Gilbert Chief of Police Michael Soelberg said, “We have the vision to be the best in class in all areas including public safety.” The public safety departments currently must share training facilities with other cities which has resulted in a lack of available training space and unprepared employees. Soelberg added that the nearby facilities are not built to accommodate the training needs of an additional full-sized city like Gilbert. The population has grown to make the town the 5th largest municipality in Arizona and 85th largest in the United States.
As the Town of Gilbert grows, it is also losing experienced public safety staff to retirement. Soelberg said that 42 percent of public safety personnel would be eligible to retire in less and two years and 85 percent will be available for retirement in less than seven years.” The new induvial replacing the loss of personnel with years of experience must be properly trained to make up for lack of experience making a designated facility ” even more critical.”
The Police Department needs to hire and trainer 180 to 259 recruits in the next five years. Additionally, the Fire Department needs to hire and train 100-70 recruits in the next ten years. Soelberg stated that ” Lack of training is a common contributing factor in Public Safety personal deaths and injuries.”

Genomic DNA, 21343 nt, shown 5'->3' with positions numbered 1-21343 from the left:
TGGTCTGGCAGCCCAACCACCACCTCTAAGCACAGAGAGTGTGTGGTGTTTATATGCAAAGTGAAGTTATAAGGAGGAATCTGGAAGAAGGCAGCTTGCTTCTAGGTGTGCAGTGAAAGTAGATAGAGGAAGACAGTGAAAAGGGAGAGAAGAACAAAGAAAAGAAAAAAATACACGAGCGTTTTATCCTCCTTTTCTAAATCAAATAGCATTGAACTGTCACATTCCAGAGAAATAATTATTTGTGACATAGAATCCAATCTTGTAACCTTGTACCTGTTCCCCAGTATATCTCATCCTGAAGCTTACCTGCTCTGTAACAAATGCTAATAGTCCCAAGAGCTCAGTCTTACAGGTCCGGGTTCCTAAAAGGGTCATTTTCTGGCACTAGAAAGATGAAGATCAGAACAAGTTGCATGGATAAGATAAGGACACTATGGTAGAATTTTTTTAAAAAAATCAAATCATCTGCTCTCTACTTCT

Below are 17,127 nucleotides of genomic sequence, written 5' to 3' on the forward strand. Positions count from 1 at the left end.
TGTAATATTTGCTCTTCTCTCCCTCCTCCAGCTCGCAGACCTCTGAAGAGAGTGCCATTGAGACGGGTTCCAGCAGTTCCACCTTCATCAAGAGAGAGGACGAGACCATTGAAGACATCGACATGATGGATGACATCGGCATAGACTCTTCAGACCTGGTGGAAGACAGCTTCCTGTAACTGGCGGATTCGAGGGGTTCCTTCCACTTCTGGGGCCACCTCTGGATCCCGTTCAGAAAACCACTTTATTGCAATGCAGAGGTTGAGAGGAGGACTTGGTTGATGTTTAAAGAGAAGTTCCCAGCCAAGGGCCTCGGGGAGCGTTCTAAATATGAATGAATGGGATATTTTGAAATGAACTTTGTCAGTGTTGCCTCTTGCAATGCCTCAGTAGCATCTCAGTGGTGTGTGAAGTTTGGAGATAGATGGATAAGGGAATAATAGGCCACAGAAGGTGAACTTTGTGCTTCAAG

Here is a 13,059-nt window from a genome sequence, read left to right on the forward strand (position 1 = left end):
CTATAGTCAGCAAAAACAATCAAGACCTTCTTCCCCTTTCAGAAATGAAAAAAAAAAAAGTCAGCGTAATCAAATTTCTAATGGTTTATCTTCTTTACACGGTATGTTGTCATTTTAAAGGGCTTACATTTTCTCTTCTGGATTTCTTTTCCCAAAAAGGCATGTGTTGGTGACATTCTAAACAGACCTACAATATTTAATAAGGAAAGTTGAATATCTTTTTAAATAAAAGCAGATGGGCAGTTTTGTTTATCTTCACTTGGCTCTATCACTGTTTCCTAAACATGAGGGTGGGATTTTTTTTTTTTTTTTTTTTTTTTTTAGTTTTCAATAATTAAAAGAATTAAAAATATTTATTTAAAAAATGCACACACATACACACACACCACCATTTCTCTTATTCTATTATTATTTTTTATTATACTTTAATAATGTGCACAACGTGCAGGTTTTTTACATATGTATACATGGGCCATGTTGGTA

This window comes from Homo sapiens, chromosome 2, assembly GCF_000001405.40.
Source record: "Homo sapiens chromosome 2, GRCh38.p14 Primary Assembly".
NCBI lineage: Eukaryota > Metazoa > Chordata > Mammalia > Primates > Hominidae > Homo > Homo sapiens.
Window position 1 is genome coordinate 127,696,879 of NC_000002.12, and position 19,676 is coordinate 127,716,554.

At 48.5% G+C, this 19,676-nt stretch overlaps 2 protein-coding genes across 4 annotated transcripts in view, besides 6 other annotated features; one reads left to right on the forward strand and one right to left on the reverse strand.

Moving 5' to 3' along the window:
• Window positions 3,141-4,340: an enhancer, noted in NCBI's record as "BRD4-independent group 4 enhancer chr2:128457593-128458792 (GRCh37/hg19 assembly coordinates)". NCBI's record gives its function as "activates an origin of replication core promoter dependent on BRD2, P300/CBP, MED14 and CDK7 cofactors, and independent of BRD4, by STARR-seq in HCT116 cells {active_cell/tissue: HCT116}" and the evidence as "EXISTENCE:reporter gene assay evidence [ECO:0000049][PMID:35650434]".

After looking at various options, Gilbert Town Manager Patrick Banger said that the department concluded that building a new facility would be the most efficient, and least expensive, adding, ” This solution enables us to meet out training need.” Banger asked for this project to added to the fall 2018 bond election, ” requesting voter authorization for $65,350,00 million in funding. “The remainder of the project cost will come from other sources such as the sale of the original land parcel off Germann road between Lindsay and Gilbert road.
The impact of the bond would cost $3 per household annually property tax. If the bond request is passed, the design will be complete in Dec 2018 and construction last between spring 2019 through the winter of 20210. Councilman Victor Petersen asked if there was a guarantee in the estimated property tax rate and voiced his concern about factors that could change the price, adding, “it’s a little bit misleading to assume that rate.” Banger said that “Based on historical and
projected growth in the community” the purposed rate is where the staff think it will fall.
The council voiced concerns about the projects price and how the public will react. Councilman Jared Taylor noted that the project hadn’t been designed yet and the price may go up once it has been created. Taylor continued to voice his concerns, adding, “If this goes to ballot I think it will lose, it will be sticker shock.”
Regardless of the price, the council agreed the town needs the training facility and that the voters must be the ones to make the final decision. Mayor Jenn Daniels said, “This is a generational type of decision.”